--config is the config file to apply. If not specified, it will try a file called Caddyfile in the current working directory and, if it exists, it will adapt it using the caddyfile config adapter; otherwise, it is an error if there is no config file to load.

--adapter specifies a config adapter to use, if any.

--address needs to be used if the admin endpoint is not listening on the default address and if it is different from the address in the provided config file.

caddy reverse-proxy

caddy reverse-proxy
	--from <addr>
	--to <addr>

Spins up a simple but production-ready reverse proxy.

--from is the address to proxy from.

--to is the address to proxy to.

Both from and to parameters can be URLs, as scheme, domain name, and URI rewrite information will be inferred from the provided URL. Or they can be a simple network address and not a complete URL.

This command disables the admin API, making it easier to run multiple instances on a local development machine.

caddy run

caddy run
	[--config <path>]
	[--adapter <name>]
	[--environ]
	[--resume]

Runs Caddy and blocks indefinitely; i.e. "daemon" mode.

--config specifies an initial config file to immediately load and use. If no config is specified, Caddy will run with a blank configuration and use default settings for the admin API endpoints, which can be used to feed it new configuration. As a special case, if the current working directory has a file called "Caddyfile" and the caddyfile config adapter is plugged in (default), then that file will be loaded and used to configure Caddy, even without any command line flags.

--adapter is the name of the config adapter to use when loading the initial config, if any. This flag is not necessary if the --config filename starts with "Caddyfile" which assumes the caddyfile adapter. Otherwise, this flag is required if the provided config file is not in Caddy's native JSON format. Any warnings will be printed to the log, but beware that any adaptation without errors will immediately be used, even if there are warnings. If you want to review the results of the adaptation first, use the caddy adapt subcommand.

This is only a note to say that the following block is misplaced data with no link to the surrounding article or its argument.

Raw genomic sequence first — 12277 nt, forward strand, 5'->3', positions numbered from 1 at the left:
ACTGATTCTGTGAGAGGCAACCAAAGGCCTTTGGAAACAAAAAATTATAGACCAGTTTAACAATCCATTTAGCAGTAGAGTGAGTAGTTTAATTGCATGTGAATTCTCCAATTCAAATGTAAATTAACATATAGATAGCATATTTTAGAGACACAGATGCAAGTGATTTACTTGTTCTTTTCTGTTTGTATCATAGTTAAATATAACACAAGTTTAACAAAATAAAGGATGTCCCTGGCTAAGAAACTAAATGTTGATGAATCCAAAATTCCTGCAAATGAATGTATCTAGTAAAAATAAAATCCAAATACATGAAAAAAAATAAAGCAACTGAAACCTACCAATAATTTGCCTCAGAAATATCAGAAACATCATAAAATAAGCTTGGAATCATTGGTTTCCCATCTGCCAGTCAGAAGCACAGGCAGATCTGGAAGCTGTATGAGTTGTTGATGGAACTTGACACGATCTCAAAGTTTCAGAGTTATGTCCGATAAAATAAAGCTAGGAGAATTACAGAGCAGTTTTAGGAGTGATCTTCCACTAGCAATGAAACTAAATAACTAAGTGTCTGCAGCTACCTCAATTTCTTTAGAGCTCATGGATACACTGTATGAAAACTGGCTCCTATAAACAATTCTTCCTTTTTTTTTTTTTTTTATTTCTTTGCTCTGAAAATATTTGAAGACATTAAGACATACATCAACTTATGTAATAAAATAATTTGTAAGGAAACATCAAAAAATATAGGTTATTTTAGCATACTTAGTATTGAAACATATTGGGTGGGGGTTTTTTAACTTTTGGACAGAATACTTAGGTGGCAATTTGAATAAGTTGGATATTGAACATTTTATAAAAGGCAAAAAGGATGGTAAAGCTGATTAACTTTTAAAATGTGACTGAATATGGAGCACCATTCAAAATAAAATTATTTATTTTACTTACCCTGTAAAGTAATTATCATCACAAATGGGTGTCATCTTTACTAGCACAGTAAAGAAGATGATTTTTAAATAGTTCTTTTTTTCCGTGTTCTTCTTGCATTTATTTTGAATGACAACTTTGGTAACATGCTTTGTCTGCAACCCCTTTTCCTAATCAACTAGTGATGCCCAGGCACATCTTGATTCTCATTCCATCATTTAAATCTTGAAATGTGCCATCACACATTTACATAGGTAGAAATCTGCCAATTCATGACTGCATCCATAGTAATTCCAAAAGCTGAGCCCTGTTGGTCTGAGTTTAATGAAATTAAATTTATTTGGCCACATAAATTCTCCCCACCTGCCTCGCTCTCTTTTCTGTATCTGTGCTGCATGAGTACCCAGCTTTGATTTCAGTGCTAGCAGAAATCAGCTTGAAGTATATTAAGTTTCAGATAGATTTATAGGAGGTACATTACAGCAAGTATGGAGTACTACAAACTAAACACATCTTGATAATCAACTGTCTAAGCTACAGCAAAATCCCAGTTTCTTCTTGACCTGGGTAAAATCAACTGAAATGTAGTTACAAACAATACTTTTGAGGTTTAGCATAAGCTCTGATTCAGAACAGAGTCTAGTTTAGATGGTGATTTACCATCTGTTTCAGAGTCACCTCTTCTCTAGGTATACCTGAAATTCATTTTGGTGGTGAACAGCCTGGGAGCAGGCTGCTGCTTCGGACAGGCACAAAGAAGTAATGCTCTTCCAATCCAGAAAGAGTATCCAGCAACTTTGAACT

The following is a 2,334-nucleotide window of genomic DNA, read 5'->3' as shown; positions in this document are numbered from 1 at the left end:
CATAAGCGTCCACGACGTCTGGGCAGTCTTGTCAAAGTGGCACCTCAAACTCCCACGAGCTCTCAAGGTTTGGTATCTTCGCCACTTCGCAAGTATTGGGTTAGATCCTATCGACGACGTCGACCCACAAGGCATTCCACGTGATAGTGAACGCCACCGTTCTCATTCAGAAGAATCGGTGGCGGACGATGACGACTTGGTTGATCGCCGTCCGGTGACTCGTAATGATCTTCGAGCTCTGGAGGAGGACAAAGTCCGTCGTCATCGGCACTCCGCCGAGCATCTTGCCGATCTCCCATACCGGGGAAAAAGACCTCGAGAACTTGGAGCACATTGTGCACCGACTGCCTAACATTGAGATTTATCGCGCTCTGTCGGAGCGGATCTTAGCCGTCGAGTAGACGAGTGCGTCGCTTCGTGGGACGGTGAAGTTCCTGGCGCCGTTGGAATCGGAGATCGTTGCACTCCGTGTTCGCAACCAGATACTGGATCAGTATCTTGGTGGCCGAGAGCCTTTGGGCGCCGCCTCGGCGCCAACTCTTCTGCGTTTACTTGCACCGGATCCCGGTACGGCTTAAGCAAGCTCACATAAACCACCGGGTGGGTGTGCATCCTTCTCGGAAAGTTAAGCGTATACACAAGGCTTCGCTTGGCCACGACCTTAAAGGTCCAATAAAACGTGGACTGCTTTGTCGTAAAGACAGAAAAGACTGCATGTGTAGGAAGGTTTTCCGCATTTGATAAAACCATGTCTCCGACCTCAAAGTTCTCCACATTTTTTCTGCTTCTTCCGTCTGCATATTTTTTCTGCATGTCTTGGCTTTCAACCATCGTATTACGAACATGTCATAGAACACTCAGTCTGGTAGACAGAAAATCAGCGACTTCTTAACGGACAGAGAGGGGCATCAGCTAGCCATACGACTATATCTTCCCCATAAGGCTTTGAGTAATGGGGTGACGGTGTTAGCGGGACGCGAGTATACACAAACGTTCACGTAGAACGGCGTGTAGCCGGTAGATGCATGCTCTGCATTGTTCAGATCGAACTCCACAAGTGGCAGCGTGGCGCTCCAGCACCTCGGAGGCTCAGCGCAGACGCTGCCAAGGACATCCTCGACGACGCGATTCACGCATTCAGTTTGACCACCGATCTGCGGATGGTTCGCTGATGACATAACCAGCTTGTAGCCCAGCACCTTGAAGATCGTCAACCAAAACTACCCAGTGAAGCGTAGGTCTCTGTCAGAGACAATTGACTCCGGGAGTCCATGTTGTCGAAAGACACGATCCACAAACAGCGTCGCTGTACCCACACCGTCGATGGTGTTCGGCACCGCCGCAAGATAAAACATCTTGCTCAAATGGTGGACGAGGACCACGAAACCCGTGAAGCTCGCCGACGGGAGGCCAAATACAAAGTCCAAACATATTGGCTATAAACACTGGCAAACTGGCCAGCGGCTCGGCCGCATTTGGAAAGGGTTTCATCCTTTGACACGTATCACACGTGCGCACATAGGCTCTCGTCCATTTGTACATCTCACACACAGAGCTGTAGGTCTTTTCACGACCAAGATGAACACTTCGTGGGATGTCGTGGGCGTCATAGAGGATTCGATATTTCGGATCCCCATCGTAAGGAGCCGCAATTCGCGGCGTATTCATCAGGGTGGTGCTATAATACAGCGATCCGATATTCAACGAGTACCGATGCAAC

--environ prints out the environment before starting. This is the same as the caddy environ command, but does not exit after printing.

--resume uses the last loaded configuration. This flag is useful primarily in API-heavy deployments, and overrides --config if a saved config exists.

caddy start

caddy start
	[--config <path>]
	[--adapter <name>]

Same as caddy run, but in the background. This command only blocks until the background process is running successfully (or fails to run), then returns.

Use of this command is discouraged with system services or on Windows. On Windows, the child process will remain attached to the terminal, so closing the window will forcefully stop Caddy, which is not obvious.

Once started, you can use caddy stop or the /stop API endpoint to exit the background process.

caddy stop

caddy stop [--address <interface>]

Gracefully stops the running Caddy process (other than the process of the stop command) and causes it to exit. It uses the /stop endpoint of the admin API to perform a graceful shutdown.

--address can be used if the running instance's admin API is not on the default port; an alternate address can be specified here.

If you want to stop the current configuration but do not want to exit the process, use caddy reload with a blank config, or the DELETE /config/ endpoint.

caddy validate

caddy validate
	[--config <path>]
	[--adapter <name>]

Validates a configuration file. This command deserializes the config, then loads and provisions all of its modules as if to start the config, but the config is not actually started. This exposes errors in a configuration that arise during loading or provisioning phases and is a stronger error check than merely serializing a config as JSON.

--config is the config file to validate.

--adapter is the name of the config adapter to use, if the config file is not in Caddy's native JSON format.

caddy version

caddy version

Prints the version.